You want to stop Islamophobia? Here, sir, is how to do that:
Don’t squeeze non-Muslims in Pakistan further. Most have escaped the country while others wait in line. Instead of endless ‘research’ from the RAA, simply enforce the Quranic injunction: la ikraha fi-din (there is no compulsion in religion). Today even a 13-year-old (or younger) Hindu or Christian girl can be kidnapped and legally converted to Islam. A parliamentary committee has rejected the anti-forced conversion bill. Europe’s Islamophobia will be better handled by getting this bill passed instead of threatening to expel the French ambassador — and then shying away.

Editorial: Rejection of anti-forced conversion bill highlights institutionalised prejudice towards non-Muslims
PM Khan has emphasised the youth’s “moral degeneration” in every other speech he gives. But are Pakistanis divorcing more often, marrying less, or dressing more liberally? Far from it, contends Lums professor and sociologist, Umair Javed. Compared to earlier decades, statistical data suggests more lifestyle conservatism today and more overt religiosity. Whether this has made Pakistanis more honest in personal dealings or kinder and more law-abiding is for the reader to judge.

Instead of crying that the skies are falling and demanding more moral policing, a Pakistani leader should concentrate upon the country’s economic distress, poor quality of education, massive youth unemployment, chronic inability to create technology and, now, political isolation after the Taliban victory (which the world sees as Pakistan assisted). Creating the bogey of moral decay and giving fake solutions to a non-existent problem won’t ever make Pakistan a welfare state.

The writer is an Islamabad-based physicist and writer.
Published in Dawn, October 23rd, 2021


 

Clutch

ELITE MEMBER
Aug 3, 2008
13,010
6
18,552
What should Imran Khan do?







PRIME MINISTER Imran Khan says he wants a welfare state like that of the Holy Prophet (PBUH) in the seventh century. Many Pakistanis want to believe him and in a Riyasat-i-Madina. At a preparatory meeting ahead of the Prophet’s birthday, Khan announced the creation of the Rehmatul-lil-Alameen Authority (RAA) and appointed himself its patron-in-chief. This organisation, he said, would bring the goal closer.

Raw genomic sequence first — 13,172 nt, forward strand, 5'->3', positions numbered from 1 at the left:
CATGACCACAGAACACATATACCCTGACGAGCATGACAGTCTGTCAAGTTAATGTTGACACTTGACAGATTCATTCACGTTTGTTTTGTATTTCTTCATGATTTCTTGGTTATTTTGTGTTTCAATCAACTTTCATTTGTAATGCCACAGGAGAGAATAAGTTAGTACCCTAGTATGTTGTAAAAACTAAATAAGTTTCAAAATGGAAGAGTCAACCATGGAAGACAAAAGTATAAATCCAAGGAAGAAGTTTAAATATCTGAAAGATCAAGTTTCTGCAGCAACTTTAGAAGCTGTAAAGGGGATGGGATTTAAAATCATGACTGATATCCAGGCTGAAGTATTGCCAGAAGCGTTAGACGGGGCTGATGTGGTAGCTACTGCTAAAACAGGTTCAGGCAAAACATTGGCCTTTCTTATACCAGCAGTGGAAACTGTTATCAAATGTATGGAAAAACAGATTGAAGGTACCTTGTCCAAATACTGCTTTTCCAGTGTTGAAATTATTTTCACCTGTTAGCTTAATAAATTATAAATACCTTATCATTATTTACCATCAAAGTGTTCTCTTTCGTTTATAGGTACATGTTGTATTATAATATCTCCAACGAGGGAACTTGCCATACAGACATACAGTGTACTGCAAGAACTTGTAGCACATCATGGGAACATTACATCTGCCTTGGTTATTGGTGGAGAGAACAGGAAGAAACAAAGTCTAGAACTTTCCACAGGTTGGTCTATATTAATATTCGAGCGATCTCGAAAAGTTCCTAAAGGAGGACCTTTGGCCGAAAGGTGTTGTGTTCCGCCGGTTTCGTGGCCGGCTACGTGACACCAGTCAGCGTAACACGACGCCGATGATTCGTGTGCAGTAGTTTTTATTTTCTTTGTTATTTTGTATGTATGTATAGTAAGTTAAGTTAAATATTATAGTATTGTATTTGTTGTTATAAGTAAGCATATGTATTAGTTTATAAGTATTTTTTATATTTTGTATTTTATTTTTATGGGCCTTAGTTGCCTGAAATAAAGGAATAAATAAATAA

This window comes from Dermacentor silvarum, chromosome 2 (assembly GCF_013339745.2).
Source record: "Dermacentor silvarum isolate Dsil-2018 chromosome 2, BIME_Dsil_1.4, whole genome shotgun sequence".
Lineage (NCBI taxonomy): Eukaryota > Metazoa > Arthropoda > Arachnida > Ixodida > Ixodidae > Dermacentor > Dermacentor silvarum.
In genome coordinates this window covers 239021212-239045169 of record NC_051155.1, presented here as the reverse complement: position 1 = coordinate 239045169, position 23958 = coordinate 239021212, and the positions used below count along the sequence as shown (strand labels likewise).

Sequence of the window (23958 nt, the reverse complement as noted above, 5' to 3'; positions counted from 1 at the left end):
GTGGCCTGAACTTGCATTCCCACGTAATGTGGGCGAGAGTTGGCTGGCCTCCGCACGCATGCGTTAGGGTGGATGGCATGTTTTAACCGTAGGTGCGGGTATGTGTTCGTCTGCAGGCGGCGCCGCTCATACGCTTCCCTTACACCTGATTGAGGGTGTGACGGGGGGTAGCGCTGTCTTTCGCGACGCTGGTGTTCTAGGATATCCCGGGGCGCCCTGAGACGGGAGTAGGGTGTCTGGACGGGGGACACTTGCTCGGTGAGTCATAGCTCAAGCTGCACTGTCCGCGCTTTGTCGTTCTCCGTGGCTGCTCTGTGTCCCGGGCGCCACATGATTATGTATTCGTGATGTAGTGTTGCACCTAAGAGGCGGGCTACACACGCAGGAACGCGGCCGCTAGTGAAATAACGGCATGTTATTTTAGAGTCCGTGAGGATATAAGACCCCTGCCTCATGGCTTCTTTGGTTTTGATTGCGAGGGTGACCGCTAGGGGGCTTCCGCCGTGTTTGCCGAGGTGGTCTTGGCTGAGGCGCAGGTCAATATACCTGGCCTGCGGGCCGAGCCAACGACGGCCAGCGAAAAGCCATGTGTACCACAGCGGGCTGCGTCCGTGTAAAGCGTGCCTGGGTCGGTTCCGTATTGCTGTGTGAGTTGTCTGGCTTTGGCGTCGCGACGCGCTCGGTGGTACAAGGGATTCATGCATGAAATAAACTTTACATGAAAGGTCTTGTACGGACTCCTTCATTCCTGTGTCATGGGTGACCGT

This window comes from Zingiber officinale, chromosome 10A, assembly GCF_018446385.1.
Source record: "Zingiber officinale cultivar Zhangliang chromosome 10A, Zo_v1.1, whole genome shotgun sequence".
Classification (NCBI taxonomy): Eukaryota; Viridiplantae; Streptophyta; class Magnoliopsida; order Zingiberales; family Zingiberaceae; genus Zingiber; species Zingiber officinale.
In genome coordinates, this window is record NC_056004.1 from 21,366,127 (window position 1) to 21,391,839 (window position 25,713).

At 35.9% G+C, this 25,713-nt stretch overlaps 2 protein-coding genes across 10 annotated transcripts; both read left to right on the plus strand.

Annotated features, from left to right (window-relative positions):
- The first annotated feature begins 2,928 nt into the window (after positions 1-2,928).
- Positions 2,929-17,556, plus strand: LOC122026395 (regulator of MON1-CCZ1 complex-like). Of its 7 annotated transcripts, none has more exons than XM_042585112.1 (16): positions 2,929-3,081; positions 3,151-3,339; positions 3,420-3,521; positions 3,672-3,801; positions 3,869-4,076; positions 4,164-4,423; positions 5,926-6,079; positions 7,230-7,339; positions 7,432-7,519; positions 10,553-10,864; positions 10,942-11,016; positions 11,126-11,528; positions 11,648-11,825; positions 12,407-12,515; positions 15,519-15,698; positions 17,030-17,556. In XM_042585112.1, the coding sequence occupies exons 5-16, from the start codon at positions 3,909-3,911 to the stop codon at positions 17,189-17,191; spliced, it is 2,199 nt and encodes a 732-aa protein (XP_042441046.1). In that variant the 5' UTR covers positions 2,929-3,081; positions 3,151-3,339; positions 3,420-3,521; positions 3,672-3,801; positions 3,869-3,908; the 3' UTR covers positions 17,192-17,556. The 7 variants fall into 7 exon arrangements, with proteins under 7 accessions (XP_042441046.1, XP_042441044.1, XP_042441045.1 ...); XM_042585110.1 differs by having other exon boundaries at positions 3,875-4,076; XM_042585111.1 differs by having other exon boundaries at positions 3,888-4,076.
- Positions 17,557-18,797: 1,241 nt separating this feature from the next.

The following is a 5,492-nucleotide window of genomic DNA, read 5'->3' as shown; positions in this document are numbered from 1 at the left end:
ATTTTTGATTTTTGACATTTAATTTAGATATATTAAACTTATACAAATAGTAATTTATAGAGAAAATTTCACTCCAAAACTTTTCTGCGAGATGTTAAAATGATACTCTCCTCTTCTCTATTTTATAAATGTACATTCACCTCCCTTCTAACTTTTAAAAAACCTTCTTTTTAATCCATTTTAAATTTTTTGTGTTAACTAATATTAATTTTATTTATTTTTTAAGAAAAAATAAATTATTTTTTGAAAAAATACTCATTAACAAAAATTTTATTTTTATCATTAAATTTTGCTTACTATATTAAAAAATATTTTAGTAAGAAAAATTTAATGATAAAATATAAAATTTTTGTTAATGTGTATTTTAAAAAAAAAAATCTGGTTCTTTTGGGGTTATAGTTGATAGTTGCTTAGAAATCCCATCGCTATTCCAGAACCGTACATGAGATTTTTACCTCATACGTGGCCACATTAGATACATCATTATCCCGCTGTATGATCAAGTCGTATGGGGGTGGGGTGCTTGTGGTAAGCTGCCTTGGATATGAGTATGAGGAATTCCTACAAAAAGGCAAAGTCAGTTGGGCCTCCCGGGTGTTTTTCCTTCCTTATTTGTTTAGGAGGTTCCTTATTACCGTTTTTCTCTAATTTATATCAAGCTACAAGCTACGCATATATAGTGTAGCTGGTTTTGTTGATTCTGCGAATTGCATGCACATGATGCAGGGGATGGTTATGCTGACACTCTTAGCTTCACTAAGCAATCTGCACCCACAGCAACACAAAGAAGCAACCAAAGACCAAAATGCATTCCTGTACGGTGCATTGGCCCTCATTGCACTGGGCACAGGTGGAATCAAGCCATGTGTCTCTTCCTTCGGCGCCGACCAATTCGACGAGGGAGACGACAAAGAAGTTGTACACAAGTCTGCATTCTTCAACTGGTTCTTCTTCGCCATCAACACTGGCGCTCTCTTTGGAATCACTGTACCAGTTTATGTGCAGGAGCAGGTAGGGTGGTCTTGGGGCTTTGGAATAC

How RAA will achieve its mission is unclear. What actions can ensure that the Prophet’s message of equality lives in every Muslim’s heart? End Islamophobia in the West? Everyone understands why gas and electricity authorities, or the Civil Aviation Authority (CAA), exist. But what can an ‘authority’ named after the Prophet do?

Khan’s answer: once he appoints a religious scholar as head (the search has already begun) the RAA will monitor school curricula, check social media content, ferret out blasphemers, and organise research in universities for spreading the true message of Islam. President Alvi has now signed the required ordinance.

What a damp squib! No school textbook in Pakistan — even science ones — is exempt from rigorous religious censorship. For the news media, multiple monitoring organisations already exist. As for researching the Prophet’s life: let’s have more. But didn’t we learn about Musawaat-i-Muhammadi in our school days and of the Prophet’s sense of justice? RAA’s purpose is plainly political, not religious.

Khan’s RAA speech suggested exactly this. At first he spoke passionately like all religious preachers do (his laudations of Winston Churchill and British courts were hard to fathom) but quickly switched to politics. After pillorying his predecessor and decrying electoral fraud, he made a pitch for electronic voting machines. Smuggled in between was a reference to Caliph Hazrat Umar as having (twice) sacked his valiant general, Khalid bin Waleed, although the general never lost a war.

The ongoing Khan-Bajwa tiff on the ISI DG’s successor suggests some implicit messaging here: I’m the boss and generals better obey me. Even if Khan is right here, using a religious occasion for a political purpose is wrong. Two worlds that rightfully should be kept apart are conflated here. Countless power-hungry politicians in history have exploited religion, promising people the moon but delivering exactly nothing.

Promises of Riyasat-i-Madina have also brought nothing — except promises followed by still more promises. To paraphrase Marx: when you can’t feed the masses, try opium. The 2021 UNDP report details how Pakistan has gone oppositely. Wealth disparities have massively multiplied. Elite groups, says the report, have captured the state and become richer. A staggering $17.4bn was given in the form of subsidies to the military, corporate sector, feudal landlords, and the political class. Among others, the Fauji Foundation and Army Welfare Trust are now tax exempt.